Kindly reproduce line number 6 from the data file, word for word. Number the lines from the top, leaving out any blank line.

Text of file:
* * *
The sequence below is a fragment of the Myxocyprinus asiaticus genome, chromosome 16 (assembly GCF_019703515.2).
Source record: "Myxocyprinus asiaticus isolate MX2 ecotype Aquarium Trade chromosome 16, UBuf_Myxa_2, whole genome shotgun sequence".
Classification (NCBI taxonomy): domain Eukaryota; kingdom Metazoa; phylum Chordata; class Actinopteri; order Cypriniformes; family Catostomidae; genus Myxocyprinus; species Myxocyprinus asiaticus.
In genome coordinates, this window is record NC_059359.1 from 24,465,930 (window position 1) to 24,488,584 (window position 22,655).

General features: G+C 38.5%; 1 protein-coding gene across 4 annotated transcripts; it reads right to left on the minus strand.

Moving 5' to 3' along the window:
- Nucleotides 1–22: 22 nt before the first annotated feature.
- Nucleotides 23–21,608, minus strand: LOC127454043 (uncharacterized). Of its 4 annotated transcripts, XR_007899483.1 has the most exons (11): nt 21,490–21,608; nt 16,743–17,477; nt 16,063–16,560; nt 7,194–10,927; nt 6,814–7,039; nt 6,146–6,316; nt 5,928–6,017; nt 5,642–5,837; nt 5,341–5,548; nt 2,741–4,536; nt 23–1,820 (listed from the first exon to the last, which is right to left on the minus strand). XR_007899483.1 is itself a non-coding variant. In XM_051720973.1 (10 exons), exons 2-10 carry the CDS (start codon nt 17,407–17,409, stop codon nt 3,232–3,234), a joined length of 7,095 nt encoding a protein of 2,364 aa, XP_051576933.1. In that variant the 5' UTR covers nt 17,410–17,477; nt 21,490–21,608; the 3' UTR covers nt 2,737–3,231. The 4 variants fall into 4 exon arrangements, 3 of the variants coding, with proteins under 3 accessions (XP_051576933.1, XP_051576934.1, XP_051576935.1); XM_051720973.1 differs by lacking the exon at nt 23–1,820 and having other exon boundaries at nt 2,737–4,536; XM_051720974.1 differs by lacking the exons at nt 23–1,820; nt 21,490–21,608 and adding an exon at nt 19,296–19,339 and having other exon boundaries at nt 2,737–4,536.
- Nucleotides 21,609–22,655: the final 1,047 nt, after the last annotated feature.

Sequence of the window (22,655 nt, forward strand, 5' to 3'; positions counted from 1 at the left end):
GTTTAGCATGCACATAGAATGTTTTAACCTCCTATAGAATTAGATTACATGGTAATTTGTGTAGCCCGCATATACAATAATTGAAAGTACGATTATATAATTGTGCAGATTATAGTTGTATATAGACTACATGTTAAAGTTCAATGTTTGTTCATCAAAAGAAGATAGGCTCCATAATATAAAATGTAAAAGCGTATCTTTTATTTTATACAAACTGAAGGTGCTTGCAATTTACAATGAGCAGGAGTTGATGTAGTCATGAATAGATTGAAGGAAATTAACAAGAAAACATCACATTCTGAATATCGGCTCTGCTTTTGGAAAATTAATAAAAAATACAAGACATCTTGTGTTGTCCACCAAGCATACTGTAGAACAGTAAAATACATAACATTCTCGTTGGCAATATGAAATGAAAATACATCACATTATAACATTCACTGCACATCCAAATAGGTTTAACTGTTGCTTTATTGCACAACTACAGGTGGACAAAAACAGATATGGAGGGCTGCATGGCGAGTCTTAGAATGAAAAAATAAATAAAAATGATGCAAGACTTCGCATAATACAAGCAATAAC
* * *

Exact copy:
Moving 5' to 3' along the window: